Jenkins vs. Jenkins X: How to Scale and Accelerate CI/CD
At Blackboard, we offer a range of digital learning environments and learning management tools for students and teachers at every academic level—from kindergarten to postgraduate studies. Like many other companies in the SaaS space, we have relied on Jenkins to automate our CI/CD pipeline for years. But as our company and our product portfolio grew through in-house development and acquisitions, we found ourselves overwhelmed.
To accelerate and standardize the development of our various products, we decided to consolidate their building blocks. We built a library of shared resources so our coders didn't always have to start from scratch. These go-forward projects became the basis of our new CI/CD pipeline. They would have been impossible using the standard, standalone implementation of Jenkins, which is designed for smaller players and is not scalable to a company our size.
As we struggled with these limitations, containerized development tools like Docker and Kubernetes reached maturity, promising improved workflows and faster development cycles. We needed to shift our DevOps environment to these new technologies, but we also needed a better way to automate our new CI/CD pipeline.
We found it in , a branch of the original Jenkins platform that leverages Kubernetes' cloud-based tools to speed development times without forcing our engineers to learn the complexities of this containerized platform.
We needed to walk away from our standalone implementations of Jenkins for two reasons. The first was its over-complexity. In the past, we had a full-time team that set up Jenkins servers, created user accounts, installed configuration tools like Puppet and Chef, spun up virtual machines, and built CI/CD pipelines. It took months to go from an idea to that first "Hello, world" app.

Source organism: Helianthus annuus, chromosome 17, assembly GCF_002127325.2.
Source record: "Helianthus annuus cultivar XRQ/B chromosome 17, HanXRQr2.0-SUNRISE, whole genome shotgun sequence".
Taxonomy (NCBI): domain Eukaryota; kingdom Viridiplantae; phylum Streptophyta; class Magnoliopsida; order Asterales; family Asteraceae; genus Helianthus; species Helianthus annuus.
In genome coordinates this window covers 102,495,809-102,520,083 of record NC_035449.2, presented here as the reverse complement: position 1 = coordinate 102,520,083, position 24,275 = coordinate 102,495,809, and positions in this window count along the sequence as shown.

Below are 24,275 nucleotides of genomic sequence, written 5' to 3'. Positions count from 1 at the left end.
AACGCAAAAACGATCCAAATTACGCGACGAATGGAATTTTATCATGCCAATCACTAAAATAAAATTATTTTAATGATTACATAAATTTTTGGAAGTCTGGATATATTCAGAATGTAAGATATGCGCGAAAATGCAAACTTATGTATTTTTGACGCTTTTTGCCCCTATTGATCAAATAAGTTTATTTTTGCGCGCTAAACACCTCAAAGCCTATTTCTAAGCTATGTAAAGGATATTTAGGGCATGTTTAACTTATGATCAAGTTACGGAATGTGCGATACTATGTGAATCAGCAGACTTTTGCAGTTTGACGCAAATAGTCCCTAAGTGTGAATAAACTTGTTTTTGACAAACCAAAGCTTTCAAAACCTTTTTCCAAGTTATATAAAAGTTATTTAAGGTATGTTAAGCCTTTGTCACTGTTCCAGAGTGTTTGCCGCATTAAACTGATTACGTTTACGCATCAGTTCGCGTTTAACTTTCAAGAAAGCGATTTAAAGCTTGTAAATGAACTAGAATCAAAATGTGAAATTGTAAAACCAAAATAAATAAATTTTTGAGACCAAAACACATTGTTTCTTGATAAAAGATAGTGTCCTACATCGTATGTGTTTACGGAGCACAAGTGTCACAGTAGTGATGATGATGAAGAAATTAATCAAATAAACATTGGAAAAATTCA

The second reason was bloat. Among other things, every implementation of Jenkins had separate role-based access control settings. Our servers were also using different versions of plug-ins—or different plug-ins entirely—to automate various project pipelines. There was no template to guide what a Jenkins box should look like. We often found ourselves reconfiguring our servers so they played well with each other.
Kubernetes Made Easy
Jenkins X not only addresses these limitations, but also provides a way to dive right into Kubernetes without having to learn its intricacies. It comes with a robust set of tools that automate the creation of CI/CD pipelines, the management of environments, and the promotion of new application versions. Jenkins X also automates pull requests, spinning up preview environments, and generating comments on the fly.
Setting up Jenkins X is a snap. Install the binaries on your system and then run a jx script to create a new Kubernetes cluster with Jenkins X automatically installed. This ease of use eliminates the need for a dedicated Kubernetes administration team and reduces layers of complexity while setting up a DevOps environment.
Instead of allocating time, expertise, and financial resources to the setup process, Jenkins X frees us to focus our efforts on coding. Let's face it: no one wants to be in the business of being Kubernetes administrators. We'd rather invest in activities that generate products and profits.
Jenkins X is also cloud-agnostic, which frees us to create new clusters on the service of our choice. We can pivot from on-prem or off, create test beds, isolation chambers, virtualization clusters, and blackout environments at will.
We can also install the Jenkins X software stack on top of existing clusters and use the same CI/CD automation tools to streamline the DevOps environment setup process and align older projects with current best practices using the latest management tools.
Jenkins X has empowered us to transition many of our engineers from setup and support roles to accelerating release cycles. Instead of manually spinning up clusters or writing batch scripts to replace strings in configuration files, these team members are now part of the actual development process.